The European Securities and Markets Authority (“ESMA”) published on 30 January 2017 an opinion on the use by EU UCITS funds of share classes, outlining four key principles that all UCITS funds must follow when setting up different share classes, and considering whether certain existing share class hedging techniques comply with such principles. The opinion particularly impacts share classes that use a derivative to hedge against a particular risk.
The opinion is addressed to national regulators. It is does not bind funds or national regulators, but it is expected that the FCA and other regulators will follow it, to the extent their existing practice diverges.
ESMA sets out the following high-level principles:
- Common investment objective: share classes of the same fund should have a common investment objective reflected by a common pool of assets. In ESMA’s view, hedging arrangements at share class level (with the important exception of currency risk hedging) are not compatible with this requirement.
- Non-contagion: UCITS managers should put in place appropriate procedures to minimise the risk that features specific to one share class could have an adverse impact on other share classes of the same fund.
- Pre-determination: the manager should determine all features of the share class before the fund is set up.
- Transparency: managers should clearly disclose to investors the differences between share classes of the same fund.
Common investment objective
In accordance with the principle that share classes of the same fund should not have different investment objectives, ESMA states that share classes identified by a derivative used to hedge against a particular risk could lead to that share class having a different risk profile and investment objective and are therefore incompatible with this principle. As a general rule, such share classes should be set up as separate funds or sub-funds.
Importantly, ESMA has concluded that currency risk hedging at share class level (which is extremely common with UCITS funds) is compatible with the principle of a common investment objective. UCITS that offer different types of derivative overlays within share classes to hedge risks (such as volatility risk) will not be permitted.
Derivatives used at share class level are part of the common pool of fund assets, and thereby introduce counterparty and operational risk to all investors in the fund. In theory, an obligation associated with a derivative that is incurred by one class might need to be met by another class (contagion risk). ESMA states that any additional risk introduced to a fund by use of the currency hedge for a share class should be monitored and mitigated appropriately, so that it is only borne by investors in the relevant share class, and that any additional cost necessitated by additional risk management should be attributed to and borne by the relevant share class. To this end, ESMA sets out a number of operational principles:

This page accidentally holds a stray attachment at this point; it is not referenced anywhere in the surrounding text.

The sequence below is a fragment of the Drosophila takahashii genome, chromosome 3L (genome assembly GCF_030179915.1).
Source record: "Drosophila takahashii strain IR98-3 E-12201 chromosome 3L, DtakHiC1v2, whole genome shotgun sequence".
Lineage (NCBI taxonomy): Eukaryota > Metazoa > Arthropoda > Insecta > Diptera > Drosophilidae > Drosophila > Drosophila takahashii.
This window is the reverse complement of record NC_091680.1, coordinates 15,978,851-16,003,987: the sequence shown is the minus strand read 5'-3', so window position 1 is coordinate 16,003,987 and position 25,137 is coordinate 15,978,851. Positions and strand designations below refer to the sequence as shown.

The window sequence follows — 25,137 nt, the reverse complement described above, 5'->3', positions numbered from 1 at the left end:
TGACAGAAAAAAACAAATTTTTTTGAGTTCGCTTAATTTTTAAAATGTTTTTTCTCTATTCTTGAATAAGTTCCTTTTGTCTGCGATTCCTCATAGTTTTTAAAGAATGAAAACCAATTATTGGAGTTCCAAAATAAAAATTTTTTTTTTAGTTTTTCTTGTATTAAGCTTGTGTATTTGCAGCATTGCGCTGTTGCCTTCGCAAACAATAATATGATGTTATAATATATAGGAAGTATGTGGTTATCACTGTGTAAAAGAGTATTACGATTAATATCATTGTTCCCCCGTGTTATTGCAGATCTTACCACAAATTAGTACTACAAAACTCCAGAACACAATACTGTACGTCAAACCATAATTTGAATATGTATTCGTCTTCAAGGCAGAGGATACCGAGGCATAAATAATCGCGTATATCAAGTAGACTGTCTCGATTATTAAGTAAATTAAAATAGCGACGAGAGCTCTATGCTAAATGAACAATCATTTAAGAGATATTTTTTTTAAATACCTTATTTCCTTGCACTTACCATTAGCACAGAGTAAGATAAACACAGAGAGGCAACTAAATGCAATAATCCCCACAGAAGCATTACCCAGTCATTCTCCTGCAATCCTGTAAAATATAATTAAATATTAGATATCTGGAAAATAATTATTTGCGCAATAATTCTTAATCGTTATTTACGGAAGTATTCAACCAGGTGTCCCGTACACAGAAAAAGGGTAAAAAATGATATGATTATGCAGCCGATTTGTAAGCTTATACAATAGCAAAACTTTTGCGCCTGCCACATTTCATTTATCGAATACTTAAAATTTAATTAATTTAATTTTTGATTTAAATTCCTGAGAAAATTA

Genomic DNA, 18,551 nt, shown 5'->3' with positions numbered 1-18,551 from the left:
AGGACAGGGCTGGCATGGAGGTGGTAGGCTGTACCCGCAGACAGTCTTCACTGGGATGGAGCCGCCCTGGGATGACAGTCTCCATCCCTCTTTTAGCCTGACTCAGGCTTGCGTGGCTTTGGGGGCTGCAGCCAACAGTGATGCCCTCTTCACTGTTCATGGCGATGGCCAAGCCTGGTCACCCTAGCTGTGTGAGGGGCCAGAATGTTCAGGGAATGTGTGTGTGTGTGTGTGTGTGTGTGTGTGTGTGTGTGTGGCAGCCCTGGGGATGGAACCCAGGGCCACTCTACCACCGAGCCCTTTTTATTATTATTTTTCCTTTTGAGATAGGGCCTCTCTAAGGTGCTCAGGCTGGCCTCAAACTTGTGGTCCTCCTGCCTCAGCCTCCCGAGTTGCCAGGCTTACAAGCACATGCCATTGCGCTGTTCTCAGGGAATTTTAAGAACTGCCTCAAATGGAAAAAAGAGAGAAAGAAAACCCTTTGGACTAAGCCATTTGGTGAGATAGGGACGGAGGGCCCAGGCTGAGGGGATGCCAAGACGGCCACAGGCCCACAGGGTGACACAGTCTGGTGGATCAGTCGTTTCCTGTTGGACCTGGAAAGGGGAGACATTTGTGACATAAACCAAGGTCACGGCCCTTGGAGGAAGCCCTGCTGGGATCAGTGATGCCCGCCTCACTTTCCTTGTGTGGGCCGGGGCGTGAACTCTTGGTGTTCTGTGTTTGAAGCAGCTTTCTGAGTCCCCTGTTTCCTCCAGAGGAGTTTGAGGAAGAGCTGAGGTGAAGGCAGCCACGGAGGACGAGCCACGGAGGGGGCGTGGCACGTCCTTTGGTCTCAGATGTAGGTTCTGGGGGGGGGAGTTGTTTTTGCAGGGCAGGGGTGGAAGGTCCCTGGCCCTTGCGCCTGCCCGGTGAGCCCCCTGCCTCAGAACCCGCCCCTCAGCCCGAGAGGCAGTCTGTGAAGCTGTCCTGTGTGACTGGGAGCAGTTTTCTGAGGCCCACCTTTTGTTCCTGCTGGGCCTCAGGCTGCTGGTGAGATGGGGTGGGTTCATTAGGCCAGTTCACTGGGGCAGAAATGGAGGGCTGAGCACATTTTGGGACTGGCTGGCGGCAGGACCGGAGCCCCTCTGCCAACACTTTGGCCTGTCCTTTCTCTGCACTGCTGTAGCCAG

- The notional of the derivative should not lead to a payment or delivery obligation with a value exceeding that of the share class. Therefore, the manager should assess the maximum potential amount of cash that can be paid to the counterparty (or collateral that can be posted to the counterparty) and ensure that it does not exceed the maximum pool of cash and eligible collateral available to the share class.
- The manager should put in place operational and accounting segregation that ensures that the values of assets and liabilities and profit and loss in the respective share classes are clearly identified on an ongoing basis, and, at the least, at the same valuation frequency of the fund.
- The manager should put in place stress tests to quantify the impact of losses on all share classes that are due to losses relating to assets specific to a share class that exceed the value of that share class.
- The manager should implement the derivative overlay according to a detailed, pre-defined and transparent hedging strategy.
ESMA states that a manager should determine all features of a share class before it is set up, to give the investor a full overview of the share class’s features, including specifying the currency risk that will be hedged in share classes with a currency hedge. ESMA confirms that this does not limit the manager’s discretion as to the type of derivative instrument used to hedge currency risk, or how it is implemented operationally.
ESMA lays down a number of principles to ensure a common level of investor disclosure, requiring funds to provide information about existing share classes in the prospectus and to make available to investors a current list of share classes with a contagion risk.
ESMA has introduced a transitional arrangement, requiring share classes that do not meet the new conditions to be closed to investment from new investors within six months of the date of the opinion, and to be closed for additional investment for existing investors within 18 months. Managers will need to restructure such classes as new funds or sub-funds to keep them open for investment.